Sharing the Gospel through Story
When we look at God’s redemptive narrative that is depicted in the Bible, we see an amazing story that is all about God. The plot summary reads: Scene One: God Creates, Scene Two: Man Falls, Scene Three: God Redeems and Scene Four: God Consummates. We now live between scenes three and four. We live in light of God’s redemption with the unrelenting hope that, in His consummation, He will make all things new.
In most of the stories we see on our small and big screens, we interact with traces of God’s bigger story. In The Stories We Tell by Mike Cosper, he asserts, “Our stories have a way of fitting into the bigger story of redemption that overshadows all of life and all of history. Because that bigger story is the dirt box in which all the other stories play.”
Stories provide a natural transition into the gospel. Here are a few motifs that can easily be turned in to gospel conversations:
-When we interact with a story in which the writer fascinates the audience with their imagination, we can point back to creation. This conversation with your protégé might go like this: “If God could design a human being to create a movie with such creativity and imagination, we can only begin to wonder how creative God must be. I mean just look at the creation of the world…”
-When we interact with a story in which there is major conflict between the characters, we can point back to the personal and cosmic conflict created in the fall.
-Stories with redemptive heroes can be used to point back to the ultimate redeeming hero in Jesus.
-Stories that feature marriage become a great opportunity to talk about Jesus and his bride the church in the great consummation.
The beauty of honing in on one specific aspect of a movie or story is that, as you discuss how it plays into God’s story, you will become “forced” to explain God’s redemptive narrative from beginning to end.
Sharing the Gospel through culture
Culture has been loosely defined by scholars as what we make of the world. In Andy Crouch’s Culture Making, he builds the case that the first culture was made in Genesis 2:19: “Now out of the ground the LORD God had formed every beast of the field and every bird of the heavens and brought them to the man to see what he would call them. And whatever the man called every living creature, that was its name.” In this passage, we see God giving Adam the delegated authority to create in his pre-fallen world in his naming of the animals. From Adam’s “naming” back then to our culture-making today, we continuously seek to cultivate in the world made by God.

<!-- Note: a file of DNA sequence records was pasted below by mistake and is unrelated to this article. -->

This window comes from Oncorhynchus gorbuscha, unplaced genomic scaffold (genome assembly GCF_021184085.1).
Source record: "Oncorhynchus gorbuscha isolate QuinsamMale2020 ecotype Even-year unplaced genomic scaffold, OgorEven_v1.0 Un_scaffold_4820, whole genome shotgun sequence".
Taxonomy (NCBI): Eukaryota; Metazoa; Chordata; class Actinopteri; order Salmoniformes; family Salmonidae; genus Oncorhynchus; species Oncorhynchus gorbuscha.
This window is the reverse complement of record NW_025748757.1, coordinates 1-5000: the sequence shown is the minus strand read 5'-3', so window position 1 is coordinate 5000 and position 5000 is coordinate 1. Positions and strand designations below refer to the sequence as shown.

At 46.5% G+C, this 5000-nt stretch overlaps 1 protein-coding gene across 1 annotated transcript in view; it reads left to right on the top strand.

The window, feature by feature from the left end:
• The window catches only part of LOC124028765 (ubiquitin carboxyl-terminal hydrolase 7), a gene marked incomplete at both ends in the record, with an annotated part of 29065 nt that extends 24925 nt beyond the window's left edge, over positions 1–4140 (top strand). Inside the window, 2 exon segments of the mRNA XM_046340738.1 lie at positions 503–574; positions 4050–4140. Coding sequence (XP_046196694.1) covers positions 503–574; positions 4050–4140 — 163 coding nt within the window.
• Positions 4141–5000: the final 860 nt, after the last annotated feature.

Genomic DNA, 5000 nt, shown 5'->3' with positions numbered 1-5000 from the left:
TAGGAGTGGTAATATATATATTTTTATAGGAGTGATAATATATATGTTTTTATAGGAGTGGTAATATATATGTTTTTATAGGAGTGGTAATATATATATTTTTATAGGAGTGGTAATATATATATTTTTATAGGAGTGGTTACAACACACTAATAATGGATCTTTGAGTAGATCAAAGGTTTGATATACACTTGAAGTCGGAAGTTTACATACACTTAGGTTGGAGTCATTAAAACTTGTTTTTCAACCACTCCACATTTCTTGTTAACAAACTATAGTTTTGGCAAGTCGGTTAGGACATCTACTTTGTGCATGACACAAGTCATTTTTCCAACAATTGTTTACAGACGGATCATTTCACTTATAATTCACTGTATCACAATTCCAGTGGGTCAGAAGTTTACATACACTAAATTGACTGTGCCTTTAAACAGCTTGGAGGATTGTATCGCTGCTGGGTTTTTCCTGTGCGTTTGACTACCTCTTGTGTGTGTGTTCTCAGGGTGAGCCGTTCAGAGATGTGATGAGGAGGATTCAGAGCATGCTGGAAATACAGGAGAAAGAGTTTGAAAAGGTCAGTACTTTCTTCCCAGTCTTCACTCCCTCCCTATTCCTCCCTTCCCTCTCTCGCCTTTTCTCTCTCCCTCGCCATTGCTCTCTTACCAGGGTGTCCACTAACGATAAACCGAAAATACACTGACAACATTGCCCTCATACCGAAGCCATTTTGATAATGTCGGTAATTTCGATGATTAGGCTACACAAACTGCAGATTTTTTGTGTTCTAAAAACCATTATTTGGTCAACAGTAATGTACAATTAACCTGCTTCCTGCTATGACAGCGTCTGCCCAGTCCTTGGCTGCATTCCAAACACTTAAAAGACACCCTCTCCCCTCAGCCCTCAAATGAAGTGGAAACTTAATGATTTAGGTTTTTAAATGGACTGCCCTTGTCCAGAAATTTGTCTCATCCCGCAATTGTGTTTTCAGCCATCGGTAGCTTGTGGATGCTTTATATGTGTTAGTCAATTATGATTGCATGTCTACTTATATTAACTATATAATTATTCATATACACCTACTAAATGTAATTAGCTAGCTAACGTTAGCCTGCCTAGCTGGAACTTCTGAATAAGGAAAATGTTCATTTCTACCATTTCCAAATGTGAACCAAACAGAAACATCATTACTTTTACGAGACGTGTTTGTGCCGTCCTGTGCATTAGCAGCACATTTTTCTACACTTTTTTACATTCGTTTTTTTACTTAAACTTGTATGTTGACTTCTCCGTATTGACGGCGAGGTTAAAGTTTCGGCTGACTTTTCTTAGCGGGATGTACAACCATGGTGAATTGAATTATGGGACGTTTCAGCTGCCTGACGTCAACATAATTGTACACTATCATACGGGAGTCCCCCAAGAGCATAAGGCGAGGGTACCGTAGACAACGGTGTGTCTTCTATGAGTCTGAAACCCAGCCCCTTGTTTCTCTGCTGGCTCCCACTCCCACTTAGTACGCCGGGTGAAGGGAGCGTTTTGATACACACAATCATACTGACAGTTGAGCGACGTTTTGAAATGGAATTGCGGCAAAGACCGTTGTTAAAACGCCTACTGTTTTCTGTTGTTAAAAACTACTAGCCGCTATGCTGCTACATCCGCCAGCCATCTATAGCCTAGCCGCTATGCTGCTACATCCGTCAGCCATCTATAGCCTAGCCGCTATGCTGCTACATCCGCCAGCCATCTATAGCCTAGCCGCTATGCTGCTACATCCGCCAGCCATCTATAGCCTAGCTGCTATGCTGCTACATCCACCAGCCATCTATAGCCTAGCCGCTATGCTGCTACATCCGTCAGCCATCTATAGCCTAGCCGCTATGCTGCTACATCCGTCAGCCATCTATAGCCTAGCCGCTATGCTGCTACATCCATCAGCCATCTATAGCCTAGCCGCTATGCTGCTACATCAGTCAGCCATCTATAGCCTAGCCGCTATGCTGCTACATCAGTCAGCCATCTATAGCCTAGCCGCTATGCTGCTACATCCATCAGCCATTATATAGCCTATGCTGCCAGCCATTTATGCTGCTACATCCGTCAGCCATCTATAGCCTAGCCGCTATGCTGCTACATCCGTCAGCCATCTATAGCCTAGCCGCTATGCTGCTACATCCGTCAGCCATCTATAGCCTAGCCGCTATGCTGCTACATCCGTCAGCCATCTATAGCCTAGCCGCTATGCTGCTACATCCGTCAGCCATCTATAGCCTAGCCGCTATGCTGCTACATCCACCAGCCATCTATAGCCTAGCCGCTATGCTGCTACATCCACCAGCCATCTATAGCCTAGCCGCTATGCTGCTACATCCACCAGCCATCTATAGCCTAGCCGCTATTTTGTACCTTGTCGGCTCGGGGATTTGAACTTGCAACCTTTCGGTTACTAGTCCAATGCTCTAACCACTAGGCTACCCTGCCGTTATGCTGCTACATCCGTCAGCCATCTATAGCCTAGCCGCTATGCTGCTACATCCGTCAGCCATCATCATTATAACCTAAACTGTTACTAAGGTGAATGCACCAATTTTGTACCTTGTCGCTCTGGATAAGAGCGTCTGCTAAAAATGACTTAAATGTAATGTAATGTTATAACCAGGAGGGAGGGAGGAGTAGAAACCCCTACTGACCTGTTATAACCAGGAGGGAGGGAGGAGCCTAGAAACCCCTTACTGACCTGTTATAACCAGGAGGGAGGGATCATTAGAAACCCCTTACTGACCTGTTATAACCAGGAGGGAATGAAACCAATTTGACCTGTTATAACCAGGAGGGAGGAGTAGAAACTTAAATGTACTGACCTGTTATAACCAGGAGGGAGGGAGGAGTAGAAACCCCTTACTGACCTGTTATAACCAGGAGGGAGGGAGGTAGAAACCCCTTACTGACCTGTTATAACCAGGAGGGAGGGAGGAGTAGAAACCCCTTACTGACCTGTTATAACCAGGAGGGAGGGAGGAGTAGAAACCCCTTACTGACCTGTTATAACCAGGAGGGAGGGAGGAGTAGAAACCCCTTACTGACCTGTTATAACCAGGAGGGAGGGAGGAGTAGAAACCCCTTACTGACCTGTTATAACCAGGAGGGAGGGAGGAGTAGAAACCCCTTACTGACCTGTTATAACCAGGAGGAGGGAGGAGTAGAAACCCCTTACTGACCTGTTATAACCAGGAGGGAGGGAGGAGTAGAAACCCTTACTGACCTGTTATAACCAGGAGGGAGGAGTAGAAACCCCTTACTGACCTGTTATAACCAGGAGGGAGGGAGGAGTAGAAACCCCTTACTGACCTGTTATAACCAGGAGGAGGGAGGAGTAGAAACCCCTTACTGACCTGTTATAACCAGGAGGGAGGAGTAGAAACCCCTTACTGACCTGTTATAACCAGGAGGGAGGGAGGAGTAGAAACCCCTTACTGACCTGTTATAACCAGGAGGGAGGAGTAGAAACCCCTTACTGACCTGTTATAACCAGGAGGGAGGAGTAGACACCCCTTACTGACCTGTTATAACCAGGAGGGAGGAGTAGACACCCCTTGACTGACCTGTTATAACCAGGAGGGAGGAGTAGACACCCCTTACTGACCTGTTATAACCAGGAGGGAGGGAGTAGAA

As mentors hangout with their protégés, they can use the various cultures of Dallas to point back to God, the original cultivating creator. For example, we can lead our protégés to a gospel conversation by saying “Klyde Warren Park is an oasis in the midst of the chaos of the city. As mankind (the creator of the park) has sought to bring order and peace into the disorder, we are only replicating our creator. In Genesis 1 and John 1, we see a creator who always existed, who brings light into darkness and who creates order in disordered situations…” Or, as we interact with the highly sexualized culture which is displayed in media and marketing, we can point our protégés to the distorted view of sex that began in the fall. This distortion has been redeemed in Jesus and will be consummated in our future hope. I would encourage you to also be willing to engage the brokenness that your protégé interacts with and point them to the hope of Jesus’ soon coming restoration of all things.
Sharing the Gospel with your protégé will not be easy. However, the conversation is very important. Whether that conversation happens directly or indirectly, your faithfulness in sharing could be the seed God uses to draw your protégé to Himself. Be encouraged– I pray that God gives you the words, wisdom and wherewithal to share His good news.
This blog is the third of three parts, be sure to check out “How to Share the Gospel to your protégé parts 1 and 2.”
Zach Middleton, Relationship Coordinator